Imagine being a teenage farm boy from Colfax and witnessing one of the most significant events in American History. Leland Lester was 19 years old and had just joined the Navy when, while aboard the USS Pennsylvania, he saw the Japanese attack on Pearl Harbor.
“I was going back to my compartment to finish up my work, when the bomb hit two compartments over from where I was walking,” said Lester. “It just about blew me off my feet. I went ‘What in the heck was that?’ I whirled around and ran onto the starboard bow and just as I stepped out of that hatch, a Japanese fighter went over the top of my head. I could of threw a hand grenade up he was that low.”
Lester immediately realized that they were under a heavy attack.
“When I saw those big red circles on the wings, I knew exactly what it was,” he said. “A Japanese plane. I knew right then that the explosion I had heard was a bomb. At the time I didn’t know that it had hit just two compartments over from me. If I knew it at that time, I think I would have fainted.”
Luckily for Lester, the Pennsylvania was dry docked at the time of the attack do to previous damage while out at sea. The super dreadnaught survived the battle with minimal damage and wound up back out at sea less than two weeks after the attack. But still 15 died in the battle, 14 were missing in action and close to 40 where wounded on his ship alone. More than a thousand U.S. troops were wounded and a little bit over 2400 gave their lives for their that day in total.
Lester still remembers nearly every detail of everything that happened after that initial bombing mroe than 70 years later and at 91 years of age.
“I was not a bit afraid, all during the whole battle. When I saw that Japanese plane, I knew what was happening,” he said. “And my gun was behind me. I uncovered the gun and trained the gun out into firing position before they sent out the general quarters (alarm). I was already on my spot and had my headphones on and when our gun captain came out, he said, ‘Who in the hell did this?’. I said, ‘I did.’. He said, ‘When?’ and I said, ‘Right after something right about blowed me off my feet.’”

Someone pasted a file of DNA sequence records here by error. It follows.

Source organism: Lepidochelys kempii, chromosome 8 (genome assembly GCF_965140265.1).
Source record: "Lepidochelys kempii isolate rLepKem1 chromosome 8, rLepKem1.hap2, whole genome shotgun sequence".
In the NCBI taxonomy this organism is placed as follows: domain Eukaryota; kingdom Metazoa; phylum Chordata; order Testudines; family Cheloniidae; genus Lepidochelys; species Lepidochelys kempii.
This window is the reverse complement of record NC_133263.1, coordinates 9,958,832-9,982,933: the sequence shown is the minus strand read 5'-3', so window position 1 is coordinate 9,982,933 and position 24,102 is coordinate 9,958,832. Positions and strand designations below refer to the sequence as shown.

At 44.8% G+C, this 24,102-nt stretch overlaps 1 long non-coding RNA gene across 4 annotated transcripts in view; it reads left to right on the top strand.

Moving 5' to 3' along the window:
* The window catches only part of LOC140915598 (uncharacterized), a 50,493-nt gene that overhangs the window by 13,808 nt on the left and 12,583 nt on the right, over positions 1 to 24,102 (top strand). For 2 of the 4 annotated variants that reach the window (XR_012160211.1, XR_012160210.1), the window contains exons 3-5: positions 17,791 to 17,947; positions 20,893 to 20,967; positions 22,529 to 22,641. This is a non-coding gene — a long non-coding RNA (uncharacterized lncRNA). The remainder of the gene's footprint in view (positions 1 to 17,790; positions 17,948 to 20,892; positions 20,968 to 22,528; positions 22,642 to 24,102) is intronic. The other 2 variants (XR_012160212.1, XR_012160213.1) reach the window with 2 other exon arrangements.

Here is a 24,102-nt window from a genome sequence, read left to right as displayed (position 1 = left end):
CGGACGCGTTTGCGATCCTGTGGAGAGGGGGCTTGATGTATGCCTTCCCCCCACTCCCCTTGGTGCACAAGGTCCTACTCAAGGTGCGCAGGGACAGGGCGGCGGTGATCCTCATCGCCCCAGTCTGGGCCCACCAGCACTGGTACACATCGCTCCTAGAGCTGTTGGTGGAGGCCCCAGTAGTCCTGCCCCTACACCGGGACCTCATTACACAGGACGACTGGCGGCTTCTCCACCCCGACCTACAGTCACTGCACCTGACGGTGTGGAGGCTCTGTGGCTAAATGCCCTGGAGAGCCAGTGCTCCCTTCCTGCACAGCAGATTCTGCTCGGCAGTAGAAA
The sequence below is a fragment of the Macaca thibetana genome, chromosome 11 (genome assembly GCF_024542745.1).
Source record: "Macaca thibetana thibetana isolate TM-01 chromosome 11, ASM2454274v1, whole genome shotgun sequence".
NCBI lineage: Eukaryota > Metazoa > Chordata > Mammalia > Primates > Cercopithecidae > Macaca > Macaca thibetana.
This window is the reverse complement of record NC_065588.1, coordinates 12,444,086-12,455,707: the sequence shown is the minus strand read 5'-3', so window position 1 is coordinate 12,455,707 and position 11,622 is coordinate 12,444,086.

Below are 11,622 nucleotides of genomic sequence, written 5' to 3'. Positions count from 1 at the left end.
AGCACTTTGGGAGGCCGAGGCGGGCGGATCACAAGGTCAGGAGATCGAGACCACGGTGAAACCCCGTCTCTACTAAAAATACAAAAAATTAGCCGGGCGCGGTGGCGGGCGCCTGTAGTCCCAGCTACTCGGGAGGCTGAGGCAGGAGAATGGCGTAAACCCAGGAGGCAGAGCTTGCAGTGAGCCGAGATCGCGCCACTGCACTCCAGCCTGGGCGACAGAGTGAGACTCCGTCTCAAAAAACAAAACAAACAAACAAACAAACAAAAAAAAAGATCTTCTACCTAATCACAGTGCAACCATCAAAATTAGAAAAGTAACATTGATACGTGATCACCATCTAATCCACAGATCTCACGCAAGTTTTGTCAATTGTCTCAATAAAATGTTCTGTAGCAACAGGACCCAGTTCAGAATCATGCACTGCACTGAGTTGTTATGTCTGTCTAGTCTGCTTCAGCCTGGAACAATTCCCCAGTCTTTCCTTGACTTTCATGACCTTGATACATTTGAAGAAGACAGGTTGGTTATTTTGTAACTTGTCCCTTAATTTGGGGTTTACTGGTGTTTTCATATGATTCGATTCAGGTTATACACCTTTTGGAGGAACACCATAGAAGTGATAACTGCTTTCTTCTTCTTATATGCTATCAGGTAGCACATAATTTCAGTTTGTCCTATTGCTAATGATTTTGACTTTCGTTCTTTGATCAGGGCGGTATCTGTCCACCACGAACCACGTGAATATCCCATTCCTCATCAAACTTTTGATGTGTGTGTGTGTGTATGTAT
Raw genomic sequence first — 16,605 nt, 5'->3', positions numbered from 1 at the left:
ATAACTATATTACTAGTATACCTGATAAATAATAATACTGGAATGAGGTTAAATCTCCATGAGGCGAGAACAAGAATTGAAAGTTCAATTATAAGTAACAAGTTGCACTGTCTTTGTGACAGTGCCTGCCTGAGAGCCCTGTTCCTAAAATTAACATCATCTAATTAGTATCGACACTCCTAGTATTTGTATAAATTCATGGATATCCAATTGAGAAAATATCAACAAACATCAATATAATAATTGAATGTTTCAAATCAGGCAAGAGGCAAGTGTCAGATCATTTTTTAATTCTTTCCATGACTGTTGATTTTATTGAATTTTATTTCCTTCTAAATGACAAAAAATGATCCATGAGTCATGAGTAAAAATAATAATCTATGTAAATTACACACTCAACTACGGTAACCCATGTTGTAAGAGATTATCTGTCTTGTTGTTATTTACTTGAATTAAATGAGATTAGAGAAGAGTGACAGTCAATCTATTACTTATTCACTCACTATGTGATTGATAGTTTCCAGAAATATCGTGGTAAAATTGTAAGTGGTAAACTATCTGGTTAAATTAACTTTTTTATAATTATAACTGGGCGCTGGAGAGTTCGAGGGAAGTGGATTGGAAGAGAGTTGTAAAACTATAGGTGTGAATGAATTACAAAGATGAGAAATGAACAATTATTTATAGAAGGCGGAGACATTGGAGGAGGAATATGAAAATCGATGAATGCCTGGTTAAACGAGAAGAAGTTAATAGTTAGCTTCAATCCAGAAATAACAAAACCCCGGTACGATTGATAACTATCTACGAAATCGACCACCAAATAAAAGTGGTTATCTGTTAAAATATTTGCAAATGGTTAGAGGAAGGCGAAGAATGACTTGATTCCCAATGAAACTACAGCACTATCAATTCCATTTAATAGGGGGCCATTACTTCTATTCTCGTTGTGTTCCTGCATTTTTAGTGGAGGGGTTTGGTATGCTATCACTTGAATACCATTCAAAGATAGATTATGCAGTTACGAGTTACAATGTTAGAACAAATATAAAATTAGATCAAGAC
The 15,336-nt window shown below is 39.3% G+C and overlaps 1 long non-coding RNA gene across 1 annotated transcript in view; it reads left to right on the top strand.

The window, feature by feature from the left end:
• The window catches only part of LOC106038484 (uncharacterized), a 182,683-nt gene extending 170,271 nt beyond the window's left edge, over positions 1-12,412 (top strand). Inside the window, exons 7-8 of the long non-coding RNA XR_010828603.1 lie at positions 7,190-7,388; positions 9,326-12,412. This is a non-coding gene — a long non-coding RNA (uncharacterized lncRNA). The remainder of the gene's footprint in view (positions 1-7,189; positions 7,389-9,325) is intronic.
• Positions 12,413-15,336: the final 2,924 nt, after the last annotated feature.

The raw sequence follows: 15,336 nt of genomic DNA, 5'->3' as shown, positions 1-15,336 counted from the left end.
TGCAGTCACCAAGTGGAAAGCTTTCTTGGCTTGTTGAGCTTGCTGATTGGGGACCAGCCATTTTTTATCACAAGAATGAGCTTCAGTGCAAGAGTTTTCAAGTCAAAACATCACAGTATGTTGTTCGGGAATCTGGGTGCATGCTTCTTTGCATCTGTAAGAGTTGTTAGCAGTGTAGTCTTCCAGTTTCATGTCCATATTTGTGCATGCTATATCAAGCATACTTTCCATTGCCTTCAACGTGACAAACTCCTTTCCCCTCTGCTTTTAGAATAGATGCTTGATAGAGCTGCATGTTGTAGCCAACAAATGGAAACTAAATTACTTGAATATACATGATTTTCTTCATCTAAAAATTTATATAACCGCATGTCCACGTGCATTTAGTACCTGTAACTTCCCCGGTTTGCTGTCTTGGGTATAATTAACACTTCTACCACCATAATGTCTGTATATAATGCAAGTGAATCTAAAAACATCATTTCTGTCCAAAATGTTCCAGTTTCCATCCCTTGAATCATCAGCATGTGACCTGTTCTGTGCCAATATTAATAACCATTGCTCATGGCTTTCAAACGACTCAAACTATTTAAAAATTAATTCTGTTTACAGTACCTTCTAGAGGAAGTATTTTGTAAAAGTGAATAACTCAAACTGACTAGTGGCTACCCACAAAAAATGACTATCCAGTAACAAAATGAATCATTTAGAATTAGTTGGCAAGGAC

Although he was not a gun operator his actions helped his gun crew prepare to strike back at the enemy forces, he even said that the same captain thanked him after the battle for “using his head.”
“I believe that our gun was the first gun to fire back,” said Lester. “I didn’t have anything to do with operating the gun, but I had headphones taking the readings from the counting tar on what to set the fuses (at). We had nothing but target practice ammunition, it wasn’t worth a damn. Wasn’t a bit good, it had to make a direct hit to do any damage. And that’s all we had to fire with.”
Even without proper ammunition the brave seamen aboard the ship fought back valiantly. Lester say’s the battle was only “about two hours” but his resolve kept him fearless until the end.
“Of course we stayed on our guns all day and all night,” he said. “And we never had anything to eat. From the morning the attack was on, but we had nothing to eat until 4 o’clock Monday morning. And the cooks brought big pots of baked beans and big platters of corn bread.”
Having survived what President Franklin Roosevelt called, “a date which will live in infamy” Lester is extremely proud of his entire 16-year military career. He donates to the American Legion and the VFW and recently received a Gold Circle Award from the VFW. And in 1995, while in his 70s, he began to give talks to elementary schools about his time in the service. Locally he has visited schools across Jasper County, the Newton Hy-Vee and a few churches. The former high school drop out who said, ‘The Navy taught me how to use my brain.’ even received an honorary high school diploma from Colfax Community High School in 2000, almost 70 years after he dropped out at 17.
Lester also recently attended a Pearl Harbor Survivors Reunion in San Diego. He estimates there probably are only about seven Pearl Harbor survivors left in Iowa.
“It’s a day I’ll never forget as long as I live,” said Lester. “The fact is I wasn’t a bit afraid all during the whole battle, until it quieted down. I looked at the structure all above my head and saw where all the bullets had been hitting us and scraping us. That’s when I started shaking like a leaf,” he said jokingly.
Staff writer Ty Rushing may be contacted at (641) 792-3121, ext. 426, or at firstname.lastname@example.org.